Abraham Landis was the sixth of seven children of aPennsylvania carpenter. A. B. Landis started as an apprentice to two of his older brothers, Franklin and Ezra, who manufactured steam engines. He and his brother F.F. formed a partnership to build farm machinery, which they sold to the Geiser Co. in Waynesboro, Pa.
While working for Geiser, A.B. developed the Landis universal grinding machine. In 1890, he and F.F. formed a new partnership to manufacture cylindrical grinders, later reorganized as Landis Tool Co. Later still, the Landis Machine Co. was organized to sell A.B.'s threading machines.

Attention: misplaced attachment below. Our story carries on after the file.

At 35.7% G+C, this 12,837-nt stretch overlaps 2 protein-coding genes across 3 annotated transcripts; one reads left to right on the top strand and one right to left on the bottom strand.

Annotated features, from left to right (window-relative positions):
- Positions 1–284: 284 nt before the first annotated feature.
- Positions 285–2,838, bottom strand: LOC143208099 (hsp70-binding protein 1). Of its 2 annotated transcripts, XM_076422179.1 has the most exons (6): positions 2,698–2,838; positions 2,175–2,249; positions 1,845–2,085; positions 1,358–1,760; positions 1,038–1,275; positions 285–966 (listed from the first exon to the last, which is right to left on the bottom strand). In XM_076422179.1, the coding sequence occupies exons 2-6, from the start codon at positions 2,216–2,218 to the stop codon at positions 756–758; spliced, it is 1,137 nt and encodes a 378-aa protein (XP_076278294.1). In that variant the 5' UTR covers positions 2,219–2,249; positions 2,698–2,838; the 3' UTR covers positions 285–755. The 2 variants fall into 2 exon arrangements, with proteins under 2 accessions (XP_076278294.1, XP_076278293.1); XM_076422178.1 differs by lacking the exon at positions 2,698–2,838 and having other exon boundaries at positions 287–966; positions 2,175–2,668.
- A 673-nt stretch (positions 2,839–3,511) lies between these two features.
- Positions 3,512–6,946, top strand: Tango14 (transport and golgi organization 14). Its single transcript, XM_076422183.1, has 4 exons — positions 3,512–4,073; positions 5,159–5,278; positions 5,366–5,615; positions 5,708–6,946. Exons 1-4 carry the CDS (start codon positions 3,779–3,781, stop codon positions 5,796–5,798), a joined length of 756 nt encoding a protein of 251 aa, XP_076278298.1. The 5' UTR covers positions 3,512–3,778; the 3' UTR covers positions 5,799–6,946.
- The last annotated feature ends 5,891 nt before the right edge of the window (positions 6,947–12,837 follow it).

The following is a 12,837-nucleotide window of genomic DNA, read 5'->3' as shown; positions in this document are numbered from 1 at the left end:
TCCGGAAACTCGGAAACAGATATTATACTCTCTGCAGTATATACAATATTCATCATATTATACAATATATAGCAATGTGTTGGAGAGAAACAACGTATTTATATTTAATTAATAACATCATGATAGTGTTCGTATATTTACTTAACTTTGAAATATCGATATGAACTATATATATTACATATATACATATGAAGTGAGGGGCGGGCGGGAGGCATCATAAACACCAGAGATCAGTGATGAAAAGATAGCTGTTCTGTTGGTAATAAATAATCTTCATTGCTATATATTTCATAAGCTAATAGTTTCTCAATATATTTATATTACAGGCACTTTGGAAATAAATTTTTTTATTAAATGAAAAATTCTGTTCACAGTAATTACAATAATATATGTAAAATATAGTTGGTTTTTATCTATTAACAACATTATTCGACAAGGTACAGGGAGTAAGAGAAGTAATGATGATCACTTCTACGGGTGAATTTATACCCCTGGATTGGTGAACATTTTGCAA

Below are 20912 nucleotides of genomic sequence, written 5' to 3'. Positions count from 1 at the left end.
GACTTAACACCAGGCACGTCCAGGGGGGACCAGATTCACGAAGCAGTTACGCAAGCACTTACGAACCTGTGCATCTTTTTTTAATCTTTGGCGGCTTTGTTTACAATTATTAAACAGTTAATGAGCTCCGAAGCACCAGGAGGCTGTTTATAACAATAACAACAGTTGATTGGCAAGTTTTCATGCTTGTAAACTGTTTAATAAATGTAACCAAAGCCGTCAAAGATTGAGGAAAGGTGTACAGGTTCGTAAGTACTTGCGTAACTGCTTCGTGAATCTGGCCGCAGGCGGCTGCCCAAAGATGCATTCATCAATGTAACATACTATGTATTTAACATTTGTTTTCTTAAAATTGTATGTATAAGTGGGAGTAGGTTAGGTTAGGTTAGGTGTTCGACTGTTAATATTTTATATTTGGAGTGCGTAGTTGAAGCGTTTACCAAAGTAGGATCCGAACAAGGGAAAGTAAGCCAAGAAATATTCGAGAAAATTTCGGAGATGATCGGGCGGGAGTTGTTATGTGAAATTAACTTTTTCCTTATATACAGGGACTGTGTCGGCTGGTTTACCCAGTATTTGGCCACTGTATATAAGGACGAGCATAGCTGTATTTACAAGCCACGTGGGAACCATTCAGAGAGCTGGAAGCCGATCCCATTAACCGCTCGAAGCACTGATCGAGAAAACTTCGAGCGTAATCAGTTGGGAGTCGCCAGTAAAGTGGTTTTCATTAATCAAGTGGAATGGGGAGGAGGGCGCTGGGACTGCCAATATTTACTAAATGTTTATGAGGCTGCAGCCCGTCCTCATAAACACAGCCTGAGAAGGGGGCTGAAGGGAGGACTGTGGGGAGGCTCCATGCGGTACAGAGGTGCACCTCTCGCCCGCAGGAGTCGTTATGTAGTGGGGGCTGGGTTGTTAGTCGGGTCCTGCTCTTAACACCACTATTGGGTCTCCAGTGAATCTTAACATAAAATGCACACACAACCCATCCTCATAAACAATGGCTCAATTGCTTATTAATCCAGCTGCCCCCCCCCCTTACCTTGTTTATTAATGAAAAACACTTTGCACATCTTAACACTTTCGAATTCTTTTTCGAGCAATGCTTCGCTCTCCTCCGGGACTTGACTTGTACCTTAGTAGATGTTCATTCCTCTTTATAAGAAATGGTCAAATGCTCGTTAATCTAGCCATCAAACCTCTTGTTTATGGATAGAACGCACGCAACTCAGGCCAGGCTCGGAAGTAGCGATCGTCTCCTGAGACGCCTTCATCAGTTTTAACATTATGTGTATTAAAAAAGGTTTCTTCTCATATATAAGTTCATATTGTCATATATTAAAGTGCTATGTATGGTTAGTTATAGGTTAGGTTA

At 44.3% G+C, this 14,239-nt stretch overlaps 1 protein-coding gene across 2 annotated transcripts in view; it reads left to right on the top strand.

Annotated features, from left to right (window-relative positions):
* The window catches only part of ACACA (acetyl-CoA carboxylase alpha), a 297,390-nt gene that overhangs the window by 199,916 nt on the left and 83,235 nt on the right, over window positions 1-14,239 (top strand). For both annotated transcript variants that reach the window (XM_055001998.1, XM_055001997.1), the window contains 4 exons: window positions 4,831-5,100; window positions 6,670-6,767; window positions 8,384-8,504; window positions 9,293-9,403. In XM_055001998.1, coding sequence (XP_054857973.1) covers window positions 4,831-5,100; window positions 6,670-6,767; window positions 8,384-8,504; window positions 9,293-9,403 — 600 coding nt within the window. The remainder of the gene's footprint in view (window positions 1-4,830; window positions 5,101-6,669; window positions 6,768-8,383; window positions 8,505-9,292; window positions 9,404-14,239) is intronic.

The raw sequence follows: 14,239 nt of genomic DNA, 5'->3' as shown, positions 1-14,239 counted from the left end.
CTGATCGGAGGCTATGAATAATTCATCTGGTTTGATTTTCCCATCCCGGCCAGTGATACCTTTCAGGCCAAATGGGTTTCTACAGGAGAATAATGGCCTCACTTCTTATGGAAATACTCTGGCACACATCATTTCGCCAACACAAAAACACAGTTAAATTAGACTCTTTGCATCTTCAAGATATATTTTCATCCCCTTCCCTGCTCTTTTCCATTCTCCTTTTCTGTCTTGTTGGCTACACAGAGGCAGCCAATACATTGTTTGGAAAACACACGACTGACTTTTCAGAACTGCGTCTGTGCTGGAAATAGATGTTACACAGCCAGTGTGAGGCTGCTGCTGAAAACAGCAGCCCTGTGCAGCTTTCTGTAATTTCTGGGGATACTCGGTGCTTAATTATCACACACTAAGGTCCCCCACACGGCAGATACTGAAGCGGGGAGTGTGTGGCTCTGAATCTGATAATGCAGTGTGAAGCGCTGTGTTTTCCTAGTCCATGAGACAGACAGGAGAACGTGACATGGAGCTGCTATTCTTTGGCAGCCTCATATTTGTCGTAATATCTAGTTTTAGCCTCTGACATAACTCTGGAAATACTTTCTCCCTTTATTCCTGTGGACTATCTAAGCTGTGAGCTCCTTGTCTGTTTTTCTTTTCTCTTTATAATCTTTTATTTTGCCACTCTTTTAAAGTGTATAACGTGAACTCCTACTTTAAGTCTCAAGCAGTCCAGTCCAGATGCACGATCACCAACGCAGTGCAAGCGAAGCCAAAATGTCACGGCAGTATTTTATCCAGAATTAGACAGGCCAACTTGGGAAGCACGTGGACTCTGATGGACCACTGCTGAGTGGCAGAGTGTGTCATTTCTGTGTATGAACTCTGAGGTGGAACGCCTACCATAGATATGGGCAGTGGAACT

His contributions to the manufacture of engines for the budding automobile industry were particularly prolific. His 1903 patent for an automatic magazine feed and release for short cylindrical parts enabled efficient grinding of connecting rod pins. The 1905 specialized grinder for automobile crankshafts eliminated torsion in the shaft by mounting the work on two live heads, counterbalanced by the journal bearings. Roll-grinding improvements permitted smooth finishes on automotive sheet metal for the first time. In 1910, he left both Landis companies and opened an engineering laboratory, developing a camshaft grinder with automatic feed.